7 Money-related Mistakes to Avoid in Your 20s
Healthy financial practices should start at an early age. Understanding how to spend and save your allowance during your adolescent years are the building blocks to spending wisely as an adult. But because some may not have had the same financial teachings imparted on them, they might be at risk of committing some money-related mistakes as an adult.
Luckily, it’s never too late to side step or correct these mistakes, even when you are an adult. Here are some of the most common money-related mistakes to avoid in your 20s.
1. Not having an emergency fund
Emergencies happen. This is a fact of life, and at times, it can be a costly one. It’s important to have an emergency fund set aside so that in the event of an emergency (such as a burst pipe or a dead engine), you won’t have to dip into your savings.
Every month, put a little bit of money aside as a reserve, and before you know it, you’ll have a healthy emergency fund. An even easier way to do this is to set up a monthly automatic withdrawal from your chequing account to your savings account.
2. Not taking advantage of your job benefits
Most jobs offer benefit packages to their employees. This can include partially- or fully-covered medical and dental. Familiarize yourself with what your company benefits are providing for you, and make sure to take advantage of those coverages so that you aren’t paying for such things as prescriptions out of your own pocket.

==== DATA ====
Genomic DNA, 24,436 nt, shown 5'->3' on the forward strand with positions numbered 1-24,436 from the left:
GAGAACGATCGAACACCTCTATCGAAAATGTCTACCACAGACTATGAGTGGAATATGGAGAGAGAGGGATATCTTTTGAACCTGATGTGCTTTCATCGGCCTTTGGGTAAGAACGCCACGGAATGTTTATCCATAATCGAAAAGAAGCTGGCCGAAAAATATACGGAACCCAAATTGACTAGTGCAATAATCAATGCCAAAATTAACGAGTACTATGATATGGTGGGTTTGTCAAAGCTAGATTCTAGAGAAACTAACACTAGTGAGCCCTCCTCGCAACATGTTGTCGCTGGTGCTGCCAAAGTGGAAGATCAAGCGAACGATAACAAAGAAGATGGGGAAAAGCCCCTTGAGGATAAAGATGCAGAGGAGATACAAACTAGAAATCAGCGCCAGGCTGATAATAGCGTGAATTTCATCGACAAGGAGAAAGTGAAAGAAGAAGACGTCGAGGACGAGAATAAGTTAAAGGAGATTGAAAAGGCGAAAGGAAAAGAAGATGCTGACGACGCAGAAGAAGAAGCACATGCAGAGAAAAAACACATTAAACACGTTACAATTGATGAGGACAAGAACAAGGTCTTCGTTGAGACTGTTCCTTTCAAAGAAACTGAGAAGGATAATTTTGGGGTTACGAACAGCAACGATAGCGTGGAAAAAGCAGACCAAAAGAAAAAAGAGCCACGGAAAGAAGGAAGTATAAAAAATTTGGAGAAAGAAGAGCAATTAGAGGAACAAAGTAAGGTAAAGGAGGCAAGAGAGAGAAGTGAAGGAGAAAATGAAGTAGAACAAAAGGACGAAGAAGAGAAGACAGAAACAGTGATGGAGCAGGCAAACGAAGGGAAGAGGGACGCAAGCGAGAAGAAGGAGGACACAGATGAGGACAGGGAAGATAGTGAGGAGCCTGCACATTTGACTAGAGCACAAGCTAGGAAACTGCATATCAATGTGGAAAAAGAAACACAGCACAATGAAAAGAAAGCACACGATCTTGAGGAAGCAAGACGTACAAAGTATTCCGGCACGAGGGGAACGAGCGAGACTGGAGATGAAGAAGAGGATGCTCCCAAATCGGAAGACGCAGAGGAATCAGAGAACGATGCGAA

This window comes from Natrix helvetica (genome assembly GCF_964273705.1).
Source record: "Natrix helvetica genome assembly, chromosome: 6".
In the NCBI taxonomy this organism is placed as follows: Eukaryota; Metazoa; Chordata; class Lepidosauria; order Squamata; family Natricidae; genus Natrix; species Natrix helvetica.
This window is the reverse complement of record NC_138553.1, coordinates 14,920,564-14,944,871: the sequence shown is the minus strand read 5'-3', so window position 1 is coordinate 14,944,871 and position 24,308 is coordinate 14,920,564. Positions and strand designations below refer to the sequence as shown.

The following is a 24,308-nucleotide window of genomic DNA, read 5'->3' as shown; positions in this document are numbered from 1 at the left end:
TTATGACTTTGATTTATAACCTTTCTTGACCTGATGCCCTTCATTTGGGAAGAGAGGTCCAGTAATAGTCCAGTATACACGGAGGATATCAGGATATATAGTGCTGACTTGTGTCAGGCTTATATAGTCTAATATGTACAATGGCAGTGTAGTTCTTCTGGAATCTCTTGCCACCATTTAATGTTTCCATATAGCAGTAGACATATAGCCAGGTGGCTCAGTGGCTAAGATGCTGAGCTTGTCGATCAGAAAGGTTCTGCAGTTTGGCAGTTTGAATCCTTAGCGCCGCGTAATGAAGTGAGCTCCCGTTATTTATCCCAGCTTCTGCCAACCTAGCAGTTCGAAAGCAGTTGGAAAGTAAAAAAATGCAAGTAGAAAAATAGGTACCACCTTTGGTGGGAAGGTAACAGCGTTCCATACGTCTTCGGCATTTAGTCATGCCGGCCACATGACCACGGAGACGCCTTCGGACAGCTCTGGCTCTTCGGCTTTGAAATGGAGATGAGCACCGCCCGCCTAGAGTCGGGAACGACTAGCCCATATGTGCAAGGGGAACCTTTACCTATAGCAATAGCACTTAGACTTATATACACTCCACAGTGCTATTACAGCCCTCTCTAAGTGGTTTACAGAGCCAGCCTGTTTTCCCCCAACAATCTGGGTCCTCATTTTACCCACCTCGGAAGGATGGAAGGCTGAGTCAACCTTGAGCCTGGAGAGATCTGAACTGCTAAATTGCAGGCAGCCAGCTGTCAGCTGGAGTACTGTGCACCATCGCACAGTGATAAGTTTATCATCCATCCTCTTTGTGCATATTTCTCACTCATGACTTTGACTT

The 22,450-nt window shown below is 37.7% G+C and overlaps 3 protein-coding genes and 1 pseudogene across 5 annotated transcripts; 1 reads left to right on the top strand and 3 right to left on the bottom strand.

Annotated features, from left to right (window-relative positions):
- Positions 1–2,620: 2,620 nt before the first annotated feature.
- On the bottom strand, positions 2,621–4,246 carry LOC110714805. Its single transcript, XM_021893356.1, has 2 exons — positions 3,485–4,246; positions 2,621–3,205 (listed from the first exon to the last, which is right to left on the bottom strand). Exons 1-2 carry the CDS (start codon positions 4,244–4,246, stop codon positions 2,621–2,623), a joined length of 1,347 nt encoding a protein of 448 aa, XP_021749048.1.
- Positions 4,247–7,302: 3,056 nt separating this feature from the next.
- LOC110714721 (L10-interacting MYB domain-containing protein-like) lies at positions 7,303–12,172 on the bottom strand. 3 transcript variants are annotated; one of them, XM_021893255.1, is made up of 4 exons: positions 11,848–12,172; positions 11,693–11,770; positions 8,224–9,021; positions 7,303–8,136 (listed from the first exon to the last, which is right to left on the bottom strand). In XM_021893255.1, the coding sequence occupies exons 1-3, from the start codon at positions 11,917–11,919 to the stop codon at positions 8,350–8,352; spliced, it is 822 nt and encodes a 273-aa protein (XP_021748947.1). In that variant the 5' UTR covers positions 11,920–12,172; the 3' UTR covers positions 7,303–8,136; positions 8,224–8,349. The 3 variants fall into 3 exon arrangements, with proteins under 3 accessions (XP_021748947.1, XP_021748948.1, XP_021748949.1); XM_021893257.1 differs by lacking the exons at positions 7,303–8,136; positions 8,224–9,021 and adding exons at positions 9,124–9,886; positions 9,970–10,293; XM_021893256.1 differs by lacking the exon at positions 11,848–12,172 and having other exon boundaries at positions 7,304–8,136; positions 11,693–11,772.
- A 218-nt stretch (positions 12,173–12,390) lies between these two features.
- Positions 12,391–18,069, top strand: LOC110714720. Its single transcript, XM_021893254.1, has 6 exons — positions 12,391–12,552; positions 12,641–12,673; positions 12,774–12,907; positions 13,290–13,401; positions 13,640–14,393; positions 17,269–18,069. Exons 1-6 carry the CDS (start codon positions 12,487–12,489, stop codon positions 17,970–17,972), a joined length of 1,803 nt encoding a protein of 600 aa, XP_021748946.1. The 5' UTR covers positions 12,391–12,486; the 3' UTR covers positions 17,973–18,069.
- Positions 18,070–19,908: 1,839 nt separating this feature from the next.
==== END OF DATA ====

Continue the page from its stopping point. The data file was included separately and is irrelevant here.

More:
3. Not managing your finances
While it’s important not to obsess over finances, taking too laid back of a stance can lead you into trouble—like debt. Some live comfortably paycheque-to-paycheque, but with a little bit of organization and finance management, you can avoid debt and also grow your savings.
4. Subscribing to too many things
From Netflix to yoga studios, these subscriptions and memberships can cost you a lot per month. Reassess what you’re charged for each month and see what you can cancel or if there are cheaper alternatives.
5. Not asking for discounts
Asking for discounts can feel awkward, but you can actually save a lot by doing this. Many of your monthly bills can be renegotiated so that you pay a lower rate. Such companies include cell phone and cable providers.
6. Not investing soon enough
Since investments take time to grow, you can make the most out of them by starting early. The best time to start investing in your future is now, so do it today rather than later.
7. Not maxing out your RRSPs
If you’ve invested in an RRSP (a retirement savings plan), you should try to max out your RRSPs every year. Since contributions to RRSPs are deductible (meaning they can be used to reduce your taxes), any income you earn in the RRSP is tax exempt so long as the funds stay in that account. The deadline for 2018’s tax contribution is March 1, 2018, and the dollar limit is $26,010 (for 2017 tax year).
Healthy financial practices are never too late to incorporate into your life. Even if you currently have a poor credit score, avoiding these mistakes or correcting them can help your financial situation.
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